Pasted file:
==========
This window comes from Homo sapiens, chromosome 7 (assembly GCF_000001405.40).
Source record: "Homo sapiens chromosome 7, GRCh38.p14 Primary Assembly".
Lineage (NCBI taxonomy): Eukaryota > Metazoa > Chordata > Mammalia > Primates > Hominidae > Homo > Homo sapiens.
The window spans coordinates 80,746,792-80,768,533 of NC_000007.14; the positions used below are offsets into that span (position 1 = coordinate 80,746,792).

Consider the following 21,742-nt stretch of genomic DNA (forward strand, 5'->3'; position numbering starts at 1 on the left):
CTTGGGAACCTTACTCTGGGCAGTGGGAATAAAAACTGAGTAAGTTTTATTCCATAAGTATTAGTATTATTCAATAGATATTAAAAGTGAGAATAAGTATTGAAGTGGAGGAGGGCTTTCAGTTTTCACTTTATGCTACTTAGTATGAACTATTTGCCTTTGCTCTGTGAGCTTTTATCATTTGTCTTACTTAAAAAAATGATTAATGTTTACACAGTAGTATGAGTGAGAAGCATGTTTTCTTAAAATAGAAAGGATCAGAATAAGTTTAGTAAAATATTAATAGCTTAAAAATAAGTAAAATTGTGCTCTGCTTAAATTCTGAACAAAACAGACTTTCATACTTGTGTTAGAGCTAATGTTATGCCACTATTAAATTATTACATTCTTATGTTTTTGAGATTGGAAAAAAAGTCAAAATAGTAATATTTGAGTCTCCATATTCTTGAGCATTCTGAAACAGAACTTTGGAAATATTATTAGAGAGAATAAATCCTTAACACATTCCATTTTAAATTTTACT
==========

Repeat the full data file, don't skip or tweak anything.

This window comes from Homo sapiens, chromosome 7 (assembly GCF_000001405.40).
Source record: "Homo sapiens chromosome 7, GRCh38.p14 Primary Assembly".
Lineage (NCBI taxonomy): Eukaryota > Metazoa > Chordata > Mammalia > Primates > Hominidae > Homo > Homo sapiens.
The window spans coordinates 80,746,792-80,768,533 of NC_000007.14; the positions used below are offsets into that span (position 1 = coordinate 80,746,792).

Consider the following 21,742-nt stretch of genomic DNA (forward strand, 5'->3'; position numbering starts at 1 on the left):
CTTGGGAACCTTACTCTGGGCAGTGGGAATAAAAACTGAGTAAGTTTTATTCCATAAGTATTAGTATTATTCAATAGATATTAAAAGTGAGAATAAGTATTGAAGTGGAGGAGGGCTTTCAGTTTTCACTTTATGCTACTTAGTATGAACTATTTGCCTTTGCTCTGTGAGCTTTTATCATTTGTCTTACTTAAAAAAATGATTAATGTTTACACAGTAGTATGAGTGAGAAGCATGTTTTCTTAAAATAGAAAGGATCAGAATAAGTTTAGTAAAATATTAATAGCTTAAAAATAAGTAAAATTGTGCTCTGCTTAAATTCTGAACAAAACAGACTTTCATACTTGTGTTAGAGCTAATGTTATGCCACTATTAAATTATTACATTCTTATGTTTTTGAGATTGGAAAAAAAGTCAAAATAGTAATATTTGAGTCTCCATATTCTTGAGCATTCTGAAACAGAACTTTGGAAATATTATTAGAGAGAATAAATCCTTAACACATTCCATTTTAAATTTTACT